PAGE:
Go to National Library of New Zealand Te Puna Mātauranga o Aotearoa
Volume 31, 1898
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Eight meetings of the Council and seven general meetings have been held. The membership of the Institute now stands at 116.

Early in the session the colony suffered a great loss in the death of Mr. T. Kirk, F.L.S. At the close of the session we have to note with regret the death of Mr. John Buchanan, F.L.S., another eminent botanist, and pioneer in scientific work in New Zealand; and last, but not least, the flight Honourable Sir George Grey, first President of the New Zealand Institute, and original President, in 1851, of the New Zealand Society—the first scientific society founded in New Zealand.

A committee has been set up to recommend books necessary for the library, and they have reported to the effect that monographs of the principal groups in the animal kingdom are specially required, and they have decided to take a separate group each year.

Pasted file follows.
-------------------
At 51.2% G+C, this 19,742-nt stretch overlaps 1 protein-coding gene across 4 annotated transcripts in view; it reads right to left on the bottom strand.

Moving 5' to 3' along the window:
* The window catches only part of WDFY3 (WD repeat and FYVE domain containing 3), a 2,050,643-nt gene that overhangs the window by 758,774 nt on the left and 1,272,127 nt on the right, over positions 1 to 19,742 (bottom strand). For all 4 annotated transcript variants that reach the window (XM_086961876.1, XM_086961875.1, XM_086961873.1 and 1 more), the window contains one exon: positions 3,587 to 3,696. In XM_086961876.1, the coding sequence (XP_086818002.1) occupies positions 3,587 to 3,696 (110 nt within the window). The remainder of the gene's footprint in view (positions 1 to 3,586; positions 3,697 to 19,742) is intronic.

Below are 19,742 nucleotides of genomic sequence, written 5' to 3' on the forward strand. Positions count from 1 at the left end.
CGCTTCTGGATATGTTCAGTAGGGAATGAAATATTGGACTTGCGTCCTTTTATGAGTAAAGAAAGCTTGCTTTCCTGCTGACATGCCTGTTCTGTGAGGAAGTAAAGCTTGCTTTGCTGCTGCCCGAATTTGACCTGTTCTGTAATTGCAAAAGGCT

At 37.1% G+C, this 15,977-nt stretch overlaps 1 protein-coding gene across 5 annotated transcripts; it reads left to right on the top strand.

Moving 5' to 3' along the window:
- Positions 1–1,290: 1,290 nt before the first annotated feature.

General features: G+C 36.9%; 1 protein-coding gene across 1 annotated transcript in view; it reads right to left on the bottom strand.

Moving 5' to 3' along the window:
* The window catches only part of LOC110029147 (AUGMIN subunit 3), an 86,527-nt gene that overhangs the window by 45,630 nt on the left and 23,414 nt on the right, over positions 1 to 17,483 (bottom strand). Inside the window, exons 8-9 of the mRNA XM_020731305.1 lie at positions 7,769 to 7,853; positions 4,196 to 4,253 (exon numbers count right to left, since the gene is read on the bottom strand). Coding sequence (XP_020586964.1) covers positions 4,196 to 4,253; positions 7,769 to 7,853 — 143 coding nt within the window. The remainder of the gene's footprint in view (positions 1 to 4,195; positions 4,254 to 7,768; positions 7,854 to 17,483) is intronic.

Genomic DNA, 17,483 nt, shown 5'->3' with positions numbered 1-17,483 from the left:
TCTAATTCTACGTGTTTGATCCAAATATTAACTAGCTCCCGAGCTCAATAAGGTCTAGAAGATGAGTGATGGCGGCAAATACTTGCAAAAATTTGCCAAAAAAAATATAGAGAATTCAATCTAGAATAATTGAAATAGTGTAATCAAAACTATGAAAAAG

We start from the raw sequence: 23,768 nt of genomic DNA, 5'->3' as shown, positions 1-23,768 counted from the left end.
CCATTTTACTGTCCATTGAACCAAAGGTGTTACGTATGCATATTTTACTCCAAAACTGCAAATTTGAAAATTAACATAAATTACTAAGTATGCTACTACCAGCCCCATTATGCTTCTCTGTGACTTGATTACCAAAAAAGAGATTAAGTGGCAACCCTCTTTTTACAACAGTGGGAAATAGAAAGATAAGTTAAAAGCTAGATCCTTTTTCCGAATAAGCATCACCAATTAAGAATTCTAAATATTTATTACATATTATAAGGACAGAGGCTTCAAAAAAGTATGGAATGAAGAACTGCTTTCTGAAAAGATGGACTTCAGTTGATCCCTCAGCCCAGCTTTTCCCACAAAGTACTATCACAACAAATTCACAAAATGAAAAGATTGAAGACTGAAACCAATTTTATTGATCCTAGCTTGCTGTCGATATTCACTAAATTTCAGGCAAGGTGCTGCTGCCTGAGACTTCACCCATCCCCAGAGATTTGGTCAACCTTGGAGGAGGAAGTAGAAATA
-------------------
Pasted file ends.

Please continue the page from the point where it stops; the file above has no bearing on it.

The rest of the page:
The Council trust that no time will be lost in making suitable arrangements for the completion of the work on the New Zealand flora, left incomplete by Mr. Kirk, as for many year the work has been urgently required.

The Council desires to recognise the satisfactory progress made by the New Zealand Institute in the publication of the valuable work by Mr. A. Hamilton on “The Art and Ethnology of the Maori.”